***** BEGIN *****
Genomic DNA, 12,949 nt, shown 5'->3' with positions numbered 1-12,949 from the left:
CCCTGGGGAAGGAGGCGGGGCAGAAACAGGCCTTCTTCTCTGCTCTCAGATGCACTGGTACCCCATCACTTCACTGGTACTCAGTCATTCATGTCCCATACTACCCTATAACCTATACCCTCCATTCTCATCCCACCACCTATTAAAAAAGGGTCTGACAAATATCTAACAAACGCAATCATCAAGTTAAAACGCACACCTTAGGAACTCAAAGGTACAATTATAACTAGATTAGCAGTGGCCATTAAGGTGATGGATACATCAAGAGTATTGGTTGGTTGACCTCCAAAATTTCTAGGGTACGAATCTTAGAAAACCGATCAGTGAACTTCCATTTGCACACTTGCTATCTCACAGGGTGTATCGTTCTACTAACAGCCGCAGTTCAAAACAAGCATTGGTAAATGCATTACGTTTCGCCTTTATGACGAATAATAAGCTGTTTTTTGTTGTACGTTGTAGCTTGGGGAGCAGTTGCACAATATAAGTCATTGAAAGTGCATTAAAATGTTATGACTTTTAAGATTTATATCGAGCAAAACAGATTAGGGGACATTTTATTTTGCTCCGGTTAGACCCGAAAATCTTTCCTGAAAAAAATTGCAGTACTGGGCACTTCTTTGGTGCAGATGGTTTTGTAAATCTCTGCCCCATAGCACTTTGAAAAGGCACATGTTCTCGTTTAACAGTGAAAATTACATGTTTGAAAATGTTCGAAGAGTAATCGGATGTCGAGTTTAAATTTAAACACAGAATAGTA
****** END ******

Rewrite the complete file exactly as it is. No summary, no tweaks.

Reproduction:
Genomic DNA, 12,949 nt, shown 5'->3' with positions numbered 1-12,949 from the left:
CCCTGGGGAAGGAGGCGGGGCAGAAACAGGCCTTCTTCTCTGCTCTCAGATGCACTGGTACCCCATCACTTCACTGGTACTCAGTCATTCATGTCCCATACTACCCTATAACCTATACCCTCCATTCTCATCCCACCACCTATTAAAAAAGGGTCTGACAAATATCTAACAAACGCAATCATCAAGTTAAAACGCACACCTTAGGAACTCAAAGGTACAATTATAACTAGATTAGCAGTGGCCATTAAGGTGATGGATACATCAAGAGTATTGGTTGGTTGACCTCCAAAATTTCTAGGGTACGAATCTTAGAAAACCGATCAGTGAACTTCCATTTGCACACTTGCTATCTCACAGGGTGTATCGTTCTACTAACAGCCGCAGTTCAAAACAAGCATTGGTAAATGCATTACGTTTCGCCTTTATGACGAATAATAAGCTGTTTTTTGTTGTACGTTGTAGCTTGGGGAGCAGTTGCACAATATAAGTCATTGAAAGTGCATTAAAATGTTATGACTTTTAAGATTTATATCGAGCAAAACAGATTAGGGGACATTTTATTTTGCTCCGGTTAGACCCGAAAATCTTTCCTGAAAAAAATTGCAGTACTGGGCACTTCTTTGGTGCAGATGGTTTTGTAAATCTCTGCCCCATAGCACTTTGAAAAGGCACATGTTCTCGTTTAACAGTGAAAATTACATGTTTGAAAATGTTCGAAGAGTAATCGGATGTCGAGTTTAAATTTAAACACAGAATAGTA